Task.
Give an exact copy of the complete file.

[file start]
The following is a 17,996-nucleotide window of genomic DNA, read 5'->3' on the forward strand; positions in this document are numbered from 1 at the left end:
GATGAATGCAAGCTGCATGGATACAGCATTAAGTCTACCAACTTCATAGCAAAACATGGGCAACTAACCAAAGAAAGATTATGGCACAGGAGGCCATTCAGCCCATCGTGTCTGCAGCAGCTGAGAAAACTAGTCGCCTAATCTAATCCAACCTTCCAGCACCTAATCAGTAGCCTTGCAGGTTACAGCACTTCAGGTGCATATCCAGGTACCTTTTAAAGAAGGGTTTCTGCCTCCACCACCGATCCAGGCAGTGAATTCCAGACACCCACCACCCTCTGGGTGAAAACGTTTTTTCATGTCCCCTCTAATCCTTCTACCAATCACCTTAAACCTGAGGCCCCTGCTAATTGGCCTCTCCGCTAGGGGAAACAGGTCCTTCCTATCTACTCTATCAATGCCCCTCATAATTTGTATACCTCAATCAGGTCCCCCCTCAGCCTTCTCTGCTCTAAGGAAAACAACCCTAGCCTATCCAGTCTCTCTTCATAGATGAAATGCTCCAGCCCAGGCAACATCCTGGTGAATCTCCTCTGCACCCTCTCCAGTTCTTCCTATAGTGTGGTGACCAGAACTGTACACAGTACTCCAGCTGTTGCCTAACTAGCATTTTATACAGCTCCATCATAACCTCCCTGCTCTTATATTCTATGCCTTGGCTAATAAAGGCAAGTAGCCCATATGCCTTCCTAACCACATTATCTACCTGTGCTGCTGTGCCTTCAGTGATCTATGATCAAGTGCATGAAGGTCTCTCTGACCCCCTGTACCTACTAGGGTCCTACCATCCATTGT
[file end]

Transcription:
The following is a 17,996-nucleotide window of genomic DNA, read 5'->3' on the forward strand; positions in this document are numbered from 1 at the left end:
GATGAATGCAAGCTGCATGGATACAGCATTAAGTCTACCAACTTCATAGCAAAACATGGGCAACTAACCAAAGAAAGATTATGGCACAGGAGGCCATTCAGCCCATCGTGTCTGCAGCAGCTGAGAAAACTAGTCGCCTAATCTAATCCAACCTTCCAGCACCTAATCAGTAGCCTTGCAGGTTACAGCACTTCAGGTGCATATCCAGGTACCTTTTAAAGAAGGGTTTCTGCCTCCACCACCGATCCAGGCAGTGAATTCCAGACACCCACCACCCTCTGGGTGAAAACGTTTTTTCATGTCCCCTCTAATCCTTCTACCAATCACCTTAAACCTGAGGCCCCTGCTAATTGGCCTCTCCGCTAGGGGAAACAGGTCCTTCCTATCTACTCTATCAATGCCCCTCATAATTTGTATACCTCAATCAGGTCCCCCCTCAGCCTTCTCTGCTCTAAGGAAAACAACCCTAGCCTATCCAGTCTCTCTTCATAGATGAAATGCTCCAGCCCAGGCAACATCCTGGTGAATCTCCTCTGCACCCTCTCCAGTTCTTCCTATAGTGTGGTGACCAGAACTGTACACAGTACTCCAGCTGTTGCCTAACTAGCATTTTATACAGCTCCATCATAACCTCCCTGCTCTTATATTCTATGCCTTGGCTAATAAAGGCAAGTAGCCCATATGCCTTCCTAACCACATTATCTACCTGTGCTGCTGTGCCTTCAGTGATCTATGATCAAGTGCATGAAGGTCTCTCTGACCCCCTGTACCTACTAGGGTCCTACCATCCATTGT